Research is mixed as to whether massage is an effective therapy for lower back pain. In 2017, the American College of Physicians issued new guidelines for noninvasive treatment of acute or subacute low back pain, concluding that massage can be recommended to patients as an alternative to medication. For athletes, massage may offer other unique benefits. Some studies suggest that massage can prevent delayed-onset muscle soreness (DOMS), reduce perceived fatigue, and promote recovery after exercise.
Registered masseuse and former racer Myriam Desrosiers is Rally UHC Cycling’s team soigneur, the person on a cycling squad charged with keeping athletes happy and healthy during intense training camps and stage races. Whether she’s recommending stretches or actually massaging the riders post-training, she’s an invaluable part of the team. “Massage is a great tool to release muscle tension,” says Desrosiers. “In my massage practice, I see good results when we address muscle imbalances and tightness.”
Can’t make it to a massage therapist on a regular basis? Cyclist and former runner Krista Doebel-Hickok uses TriggerPoint balls—similar to lacrosse balls but slightly softer and with more grip. She’ll lie on the floor, on her back, with a TriggerPoint ball positioned under a tight muscle, and roll into it until it releases. “I focus on rolling my back and glutes, and it feels amazing,” she says.
Her teammates Murphy and Bergen prefer foam rollers, which studies suggest may also reduce DOMS. Murphy uses the roller on his back by positioning it horizontally across the center, in line with his heart. Then he lets his muscles relax into it and slowly rolls back and forth 10 times, for around five minutes.
If you’re a cyclist, get a proper bike fit
If you’re a regular cyclist who copes with back pain more often than not, your bike may need some adjustments. “Having a professional bike fit done helps to ensure that one has the proper bike size, that the saddle is at the right height and right position and same for the handlebars,” says Desrosiers, who’s suffered back pain herself because of an improper bike fit in the past. “Having a poor fit will cause stress on the body.”
A local bike shop should be able to help you get a basic fit. If you ride a lot, consider enlisting a professional bike fitter to assess everything from your saddle width to handlebar height to ensure a more comfortable ride.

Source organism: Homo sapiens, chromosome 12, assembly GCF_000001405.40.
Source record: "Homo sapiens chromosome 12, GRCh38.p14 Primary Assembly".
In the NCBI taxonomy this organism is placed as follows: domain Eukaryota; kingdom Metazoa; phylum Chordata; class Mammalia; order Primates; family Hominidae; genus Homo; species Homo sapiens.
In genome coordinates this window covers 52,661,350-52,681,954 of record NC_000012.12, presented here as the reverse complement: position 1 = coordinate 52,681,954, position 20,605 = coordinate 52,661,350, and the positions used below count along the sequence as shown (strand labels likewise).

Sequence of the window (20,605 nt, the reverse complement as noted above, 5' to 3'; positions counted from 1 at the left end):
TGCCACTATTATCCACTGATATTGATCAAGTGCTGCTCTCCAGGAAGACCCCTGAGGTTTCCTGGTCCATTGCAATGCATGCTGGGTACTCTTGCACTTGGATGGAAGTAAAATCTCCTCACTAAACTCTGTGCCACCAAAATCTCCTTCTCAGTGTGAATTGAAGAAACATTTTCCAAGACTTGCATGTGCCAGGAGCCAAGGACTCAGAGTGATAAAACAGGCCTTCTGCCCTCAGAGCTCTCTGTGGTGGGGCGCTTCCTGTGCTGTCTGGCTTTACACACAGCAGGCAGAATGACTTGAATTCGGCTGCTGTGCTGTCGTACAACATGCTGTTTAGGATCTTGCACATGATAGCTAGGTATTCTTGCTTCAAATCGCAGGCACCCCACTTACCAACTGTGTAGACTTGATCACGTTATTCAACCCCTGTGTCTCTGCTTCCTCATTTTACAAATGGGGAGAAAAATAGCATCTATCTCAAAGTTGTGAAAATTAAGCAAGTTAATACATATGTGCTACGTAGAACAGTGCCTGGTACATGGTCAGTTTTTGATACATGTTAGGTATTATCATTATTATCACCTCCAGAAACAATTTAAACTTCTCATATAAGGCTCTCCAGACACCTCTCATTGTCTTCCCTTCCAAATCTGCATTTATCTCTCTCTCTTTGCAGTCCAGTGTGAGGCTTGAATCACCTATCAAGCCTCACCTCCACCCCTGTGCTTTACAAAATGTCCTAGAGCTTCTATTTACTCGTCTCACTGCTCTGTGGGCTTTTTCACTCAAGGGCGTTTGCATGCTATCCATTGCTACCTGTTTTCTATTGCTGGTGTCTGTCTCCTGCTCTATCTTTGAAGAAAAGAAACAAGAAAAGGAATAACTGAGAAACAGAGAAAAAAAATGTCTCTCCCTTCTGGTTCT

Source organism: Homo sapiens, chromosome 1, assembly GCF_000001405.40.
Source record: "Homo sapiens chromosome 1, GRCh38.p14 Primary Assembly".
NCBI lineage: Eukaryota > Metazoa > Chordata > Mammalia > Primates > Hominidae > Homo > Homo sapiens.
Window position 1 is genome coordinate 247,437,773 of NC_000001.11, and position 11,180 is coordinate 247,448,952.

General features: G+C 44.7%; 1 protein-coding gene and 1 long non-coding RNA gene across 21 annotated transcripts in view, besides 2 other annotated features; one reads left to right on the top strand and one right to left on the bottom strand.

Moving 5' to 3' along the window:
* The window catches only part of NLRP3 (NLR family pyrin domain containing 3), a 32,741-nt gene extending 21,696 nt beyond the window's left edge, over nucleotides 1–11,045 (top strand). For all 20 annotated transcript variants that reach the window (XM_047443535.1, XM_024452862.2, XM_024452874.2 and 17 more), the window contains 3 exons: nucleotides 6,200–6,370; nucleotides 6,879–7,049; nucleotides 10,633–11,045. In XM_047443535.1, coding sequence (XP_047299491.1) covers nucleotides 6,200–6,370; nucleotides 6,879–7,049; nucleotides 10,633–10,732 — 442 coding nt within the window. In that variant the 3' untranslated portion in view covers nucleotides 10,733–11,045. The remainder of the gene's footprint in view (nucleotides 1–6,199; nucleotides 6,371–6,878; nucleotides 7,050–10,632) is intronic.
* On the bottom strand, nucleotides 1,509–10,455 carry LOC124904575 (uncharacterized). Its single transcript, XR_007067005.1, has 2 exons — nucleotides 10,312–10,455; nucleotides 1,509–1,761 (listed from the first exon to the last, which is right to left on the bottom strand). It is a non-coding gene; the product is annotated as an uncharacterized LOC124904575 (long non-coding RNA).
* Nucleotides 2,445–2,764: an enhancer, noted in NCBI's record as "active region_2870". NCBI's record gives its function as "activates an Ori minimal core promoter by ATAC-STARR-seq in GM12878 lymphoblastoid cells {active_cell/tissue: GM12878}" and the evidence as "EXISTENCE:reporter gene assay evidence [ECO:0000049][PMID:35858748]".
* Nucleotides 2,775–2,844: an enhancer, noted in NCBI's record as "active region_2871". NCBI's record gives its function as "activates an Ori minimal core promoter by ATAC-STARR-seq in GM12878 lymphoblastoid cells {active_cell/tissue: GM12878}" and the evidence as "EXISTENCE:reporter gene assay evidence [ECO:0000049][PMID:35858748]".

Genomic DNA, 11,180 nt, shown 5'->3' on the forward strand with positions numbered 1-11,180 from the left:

Switch things up
When Anderson’s back starts to bother him during training, he knows it’s time to do something different. “I swap my road bike for a gravel bike or mountain bike and hit the trails when I need a break,” he says, adding that switching from a road bike to a mountain version taps different muscles when you ride.
Bethards notes that the major mistake athletes make when dealing with an overuse injury is “taking on too much, too fast when coming back.” If your back has been bothering you on the bike, rather than racing to get back onto that same bike, try some cross-training instead. Cross-training can prevent overuse injuries and give worn-out joints and muscles a break. “If you take a few extra days to come back, you’re less likely to end up with a more serious overuse injury that will result in even more time off the bike,” Bethards says.
Changing up your workouts is a great idea no matter what your fitness preferences are. Runners can benefit from sneaking in miles on the bike, swimmers can benefit from hiking, and CrossFit athletes can see benefits from the occasional yoga class. Sticking to one specific workout over and over again can lead to a sore set of muscles, with other muscles being under-utilized, so make sure you’re adding variety to your workouts—you might even find a new sport you enjoy even more.
Remember: If your back pain is severe or doesn’t improve after three days, you should call your health care provider. And always seek medical attention if you have back pain following an injury. Better safe than sorry.